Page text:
Dry ice's spooky airs

When Halloween calls for a scary atmosphere, you can buy one, cheap. Tom Fleet tells us everything we need to know about dry ice.

It's like Tom Fleet doesn't know what he's got in his hot little hands.

Or maybe it's that dry ice---the must-have of heavy-metal roadies and scary-movie set decorators---is just so been-there-done-that for Fleet that he simply can't share the enthusiasm we everyday Halloween-lovin' schmucks feel about the stuff.

"Yeah, I sometimes use it at Halloween," he says. "I haven't for a bit. I don't have young kids anymore."

Fleet is sales manager at Praxair. No, of course you've never heard of it. Because it's one of those businesses burrowed away in Dartmouth's Burnside Industrial Park that supplies the kinds of things you never need to think about---namely, atmospheric gases like oxygen, nitrogen, argon and helium.

And, as it happens, carbon dioxide.

Big deal, you say. I make it every day. I just breeeeathe it out of my cakehole.

True enough. But you don't have it in liquid form, and you can't compress it into solid 50-pound hunks then custom slice it into one-inch nuggets for people to stick into cauldrons or pumpkins or whatever else they feel like making look like the "Thriller" video.

That's the exciting part of dry ice: When you put it in water and it starts to sublimate, which, Fleet explains, "is when it boils off from the block and it turns into a gas." (Not to be confused with the decidedly un-exciting part of dry ice, which is its use in labs and hospitals for preserving samples. It also gets stuffed into dry ice blasters and propelled at walls to remove mould or soot, which I find slightly more interesting than sample-shipping, but nowhere near as awesome as chucking a few---oven-mitted---handfuls of it into a water-filled lobster pot on my front lawn and watching my yard turn into creepy-town. Preferred pre-creepification activity: a screening of John Carpenter's sublime 1980 horror film The Fog.)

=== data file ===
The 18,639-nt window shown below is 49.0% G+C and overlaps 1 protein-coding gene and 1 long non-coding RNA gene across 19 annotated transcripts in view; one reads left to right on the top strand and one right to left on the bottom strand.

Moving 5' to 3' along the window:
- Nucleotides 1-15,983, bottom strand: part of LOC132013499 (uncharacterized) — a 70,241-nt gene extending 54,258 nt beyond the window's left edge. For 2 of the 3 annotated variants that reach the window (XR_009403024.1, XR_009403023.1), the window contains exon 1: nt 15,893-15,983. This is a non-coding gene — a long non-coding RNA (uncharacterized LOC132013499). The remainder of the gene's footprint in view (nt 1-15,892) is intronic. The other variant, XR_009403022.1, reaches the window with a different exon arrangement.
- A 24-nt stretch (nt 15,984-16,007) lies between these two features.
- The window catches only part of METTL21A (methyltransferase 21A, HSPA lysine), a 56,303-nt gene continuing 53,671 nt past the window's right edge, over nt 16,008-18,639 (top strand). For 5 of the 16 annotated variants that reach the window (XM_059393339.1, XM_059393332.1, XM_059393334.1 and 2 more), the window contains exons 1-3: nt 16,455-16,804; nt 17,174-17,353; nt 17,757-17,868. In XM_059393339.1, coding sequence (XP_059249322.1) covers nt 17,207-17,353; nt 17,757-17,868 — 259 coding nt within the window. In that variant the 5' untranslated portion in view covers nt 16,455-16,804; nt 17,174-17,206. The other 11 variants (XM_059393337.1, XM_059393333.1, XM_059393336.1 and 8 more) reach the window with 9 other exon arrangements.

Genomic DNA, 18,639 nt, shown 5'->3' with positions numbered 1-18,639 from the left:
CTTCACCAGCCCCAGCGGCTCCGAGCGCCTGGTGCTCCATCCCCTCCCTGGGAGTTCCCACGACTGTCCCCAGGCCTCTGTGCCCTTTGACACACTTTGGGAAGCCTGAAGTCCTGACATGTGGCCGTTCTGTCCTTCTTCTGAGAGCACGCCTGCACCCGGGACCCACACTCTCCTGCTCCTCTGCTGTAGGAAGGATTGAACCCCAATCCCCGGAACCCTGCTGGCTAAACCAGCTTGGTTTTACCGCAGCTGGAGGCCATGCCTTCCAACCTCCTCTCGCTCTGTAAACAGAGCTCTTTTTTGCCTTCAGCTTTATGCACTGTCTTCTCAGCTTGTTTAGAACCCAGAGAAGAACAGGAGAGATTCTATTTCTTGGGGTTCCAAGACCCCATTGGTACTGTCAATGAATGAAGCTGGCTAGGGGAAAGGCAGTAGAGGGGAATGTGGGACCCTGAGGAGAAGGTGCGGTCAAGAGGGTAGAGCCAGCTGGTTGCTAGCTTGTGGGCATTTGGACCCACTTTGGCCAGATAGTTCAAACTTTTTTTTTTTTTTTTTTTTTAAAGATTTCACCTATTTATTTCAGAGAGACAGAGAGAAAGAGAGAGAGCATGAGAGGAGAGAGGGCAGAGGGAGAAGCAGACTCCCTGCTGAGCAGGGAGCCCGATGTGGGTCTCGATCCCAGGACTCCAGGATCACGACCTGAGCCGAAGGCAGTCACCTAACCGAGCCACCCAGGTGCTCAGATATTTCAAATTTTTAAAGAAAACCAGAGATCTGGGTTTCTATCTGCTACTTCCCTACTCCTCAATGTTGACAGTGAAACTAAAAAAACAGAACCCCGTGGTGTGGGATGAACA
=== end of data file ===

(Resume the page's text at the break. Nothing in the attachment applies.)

Of course, Tom Fleet probably won't do any of that.

Sure, he knows a lot about it: "Here's a little interesting tidbit," he offers. "It exists in three states, that would be liquid, solid and gas.... Kind of like water, although there's no residue---as opposed to water where there is a puddle, right? With dry ice there's nothing left."

But Fleet's been at Praxair 15 years and he sells the stuff every day. Ho-hum.

"Seems for the most part to be keeners," he says, "people who have parties on a Friday night."

How many zombies-to-be will descend on his door, Fleet says, depends on what day of the week Halloween falls. This year, with Allhallows on a Saturday and Praxair closed on the weekend, it's anyone's guess.

The company doesn't advertise at Halloween, and if Fleet is worried about those $60 Canadian Tire fog machines with their separately sold liquid "fog juice" taking away his business, he's not letting it show: "I'm not actually familiar with what they have going there at all."

And who needs non-toxic fog juice anyway? Don't you want a little danger in your Halloween?

Dry ice is -78 degrees Celsius. You need gloves to handle it, and putting it into a drink, Fleet says, "is definitely a no-no." And there's not only esophageal frostbite to consider if you accidentally swallow a piece. "Because it's so cold it could shatter the glass. Things get really brittle when they get that cold."

Fleet suggests the front-yard cauldron set-up or carving a pumpkin and putting a small container of water and dry ice inside.

He also suggests partiers probably shouldn't inhale too much of the vapour. "It displaces oxygen," Fleet says. "If you were in a confined space and you had a big, big quantity, that would be a problem."

Still game? Toss a cooler in the trunk (simple Styrofoam will do) and brave the Burnside maze. No need to call ahead. Praxair can compress and slice a 50-pound block in 10 minutes. Er, wait---"maybe less than that," says Fleet. It's a buck a pound with a 10-pound minimum.

That's probably not enough for KISS (whose Halifax concert Praxair supplied), but it's enough for a party. Go for 20 pounds if you're the better-safe-than-sorry type, but you'll probably be waking up November 1 hungover and worried your apartment has been transported to the surface of Venus.

Which, if you think about it, is pretty friggin' cool.

Just imagine...Tom Fleet could wake up that way every day if he wanted to.

Contact Praxair
40 Gurholt Dr
Halifax, NS B3B
(902) 468-1666
(yeah, that's right one-6-6-6)

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